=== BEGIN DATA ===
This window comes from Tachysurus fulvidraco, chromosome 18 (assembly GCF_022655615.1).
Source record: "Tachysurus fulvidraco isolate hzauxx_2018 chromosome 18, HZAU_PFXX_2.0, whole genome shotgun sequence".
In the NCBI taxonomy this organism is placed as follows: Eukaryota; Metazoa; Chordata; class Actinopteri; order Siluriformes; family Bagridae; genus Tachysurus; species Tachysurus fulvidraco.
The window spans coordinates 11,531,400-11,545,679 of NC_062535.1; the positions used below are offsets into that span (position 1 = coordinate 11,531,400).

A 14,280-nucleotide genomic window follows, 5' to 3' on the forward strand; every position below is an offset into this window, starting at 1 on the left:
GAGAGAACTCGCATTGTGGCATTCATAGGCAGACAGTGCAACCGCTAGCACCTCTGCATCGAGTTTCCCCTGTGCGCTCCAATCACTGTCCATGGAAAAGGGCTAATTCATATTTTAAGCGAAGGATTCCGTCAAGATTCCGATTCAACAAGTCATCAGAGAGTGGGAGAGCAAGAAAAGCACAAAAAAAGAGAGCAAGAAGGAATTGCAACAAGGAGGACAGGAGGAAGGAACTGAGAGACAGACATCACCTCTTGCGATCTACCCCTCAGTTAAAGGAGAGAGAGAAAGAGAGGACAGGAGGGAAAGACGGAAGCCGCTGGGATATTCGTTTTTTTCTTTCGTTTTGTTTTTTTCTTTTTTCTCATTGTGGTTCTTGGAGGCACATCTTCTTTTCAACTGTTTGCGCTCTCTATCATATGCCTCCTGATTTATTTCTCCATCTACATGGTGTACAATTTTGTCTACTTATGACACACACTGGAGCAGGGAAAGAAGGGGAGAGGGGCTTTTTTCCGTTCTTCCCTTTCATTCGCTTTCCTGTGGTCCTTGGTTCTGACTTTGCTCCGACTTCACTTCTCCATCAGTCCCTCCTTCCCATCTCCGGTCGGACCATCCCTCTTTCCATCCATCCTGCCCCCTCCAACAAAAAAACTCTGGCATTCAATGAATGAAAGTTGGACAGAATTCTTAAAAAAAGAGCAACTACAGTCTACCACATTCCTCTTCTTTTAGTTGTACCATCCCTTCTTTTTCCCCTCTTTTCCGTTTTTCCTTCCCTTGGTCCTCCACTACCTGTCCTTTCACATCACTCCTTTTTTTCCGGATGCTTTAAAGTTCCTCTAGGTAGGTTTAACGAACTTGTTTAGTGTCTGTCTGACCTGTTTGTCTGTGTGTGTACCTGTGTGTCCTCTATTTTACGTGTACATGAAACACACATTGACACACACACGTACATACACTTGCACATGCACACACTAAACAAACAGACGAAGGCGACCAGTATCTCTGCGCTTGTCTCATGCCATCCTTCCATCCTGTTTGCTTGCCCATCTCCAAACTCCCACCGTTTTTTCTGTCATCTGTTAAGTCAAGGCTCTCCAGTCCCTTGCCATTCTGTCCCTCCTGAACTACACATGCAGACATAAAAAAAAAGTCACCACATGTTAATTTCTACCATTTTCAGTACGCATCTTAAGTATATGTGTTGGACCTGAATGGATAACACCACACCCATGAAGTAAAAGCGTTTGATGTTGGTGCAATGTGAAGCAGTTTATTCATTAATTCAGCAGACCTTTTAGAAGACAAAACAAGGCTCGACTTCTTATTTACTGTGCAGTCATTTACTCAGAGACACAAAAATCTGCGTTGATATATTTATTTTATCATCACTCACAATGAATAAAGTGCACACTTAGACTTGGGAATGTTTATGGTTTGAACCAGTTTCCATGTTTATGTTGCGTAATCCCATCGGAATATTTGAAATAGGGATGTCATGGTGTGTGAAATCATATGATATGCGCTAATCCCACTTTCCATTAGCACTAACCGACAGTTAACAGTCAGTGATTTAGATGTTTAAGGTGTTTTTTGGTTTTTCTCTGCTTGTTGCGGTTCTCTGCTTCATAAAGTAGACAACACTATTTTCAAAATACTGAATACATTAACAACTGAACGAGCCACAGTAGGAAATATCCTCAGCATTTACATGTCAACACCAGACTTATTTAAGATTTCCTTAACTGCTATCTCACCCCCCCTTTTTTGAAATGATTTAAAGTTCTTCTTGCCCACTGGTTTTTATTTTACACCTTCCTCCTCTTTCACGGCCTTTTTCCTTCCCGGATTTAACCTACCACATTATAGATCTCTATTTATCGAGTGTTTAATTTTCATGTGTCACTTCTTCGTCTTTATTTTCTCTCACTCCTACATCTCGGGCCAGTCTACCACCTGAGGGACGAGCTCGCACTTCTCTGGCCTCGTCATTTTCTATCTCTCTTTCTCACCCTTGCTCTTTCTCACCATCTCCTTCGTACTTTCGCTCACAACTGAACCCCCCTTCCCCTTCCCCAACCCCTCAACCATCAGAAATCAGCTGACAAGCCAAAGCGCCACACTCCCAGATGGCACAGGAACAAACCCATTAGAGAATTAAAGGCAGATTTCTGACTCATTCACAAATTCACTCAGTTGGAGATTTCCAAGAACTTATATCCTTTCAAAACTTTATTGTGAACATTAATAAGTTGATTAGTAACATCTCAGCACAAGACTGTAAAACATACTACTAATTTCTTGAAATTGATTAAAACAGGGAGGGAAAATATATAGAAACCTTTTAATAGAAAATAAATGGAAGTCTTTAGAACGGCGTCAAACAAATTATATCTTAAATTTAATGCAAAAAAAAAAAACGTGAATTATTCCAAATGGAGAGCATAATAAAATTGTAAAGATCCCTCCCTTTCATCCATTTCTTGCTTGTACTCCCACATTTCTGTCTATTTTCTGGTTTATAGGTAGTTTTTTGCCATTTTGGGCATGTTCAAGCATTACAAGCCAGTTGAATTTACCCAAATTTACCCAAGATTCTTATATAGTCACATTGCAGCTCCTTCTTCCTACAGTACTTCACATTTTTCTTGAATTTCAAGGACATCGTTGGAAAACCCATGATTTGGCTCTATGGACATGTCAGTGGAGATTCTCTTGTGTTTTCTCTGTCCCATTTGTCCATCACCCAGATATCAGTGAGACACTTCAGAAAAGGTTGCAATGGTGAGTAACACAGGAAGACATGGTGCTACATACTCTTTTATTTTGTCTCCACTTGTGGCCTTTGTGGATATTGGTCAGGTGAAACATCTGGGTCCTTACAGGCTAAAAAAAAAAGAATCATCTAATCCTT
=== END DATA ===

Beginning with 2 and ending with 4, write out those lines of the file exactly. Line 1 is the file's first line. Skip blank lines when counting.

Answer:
Source record: "Tachysurus fulvidraco isolate hzauxx_2018 chromosome 18, HZAU_PFXX_2.0, whole genome shotgun sequence".
In the NCBI taxonomy this organism is placed as follows: Eukaryota; Metazoa; Chordata; class Actinopteri; order Siluriformes; family Bagridae; genus Tachysurus; species Tachysurus fulvidraco.
The window spans coordinates 11,531,400-11,545,679 of NC_062535.1; the positions used below are offsets into that span (position 1 = coordinate 11,531,400).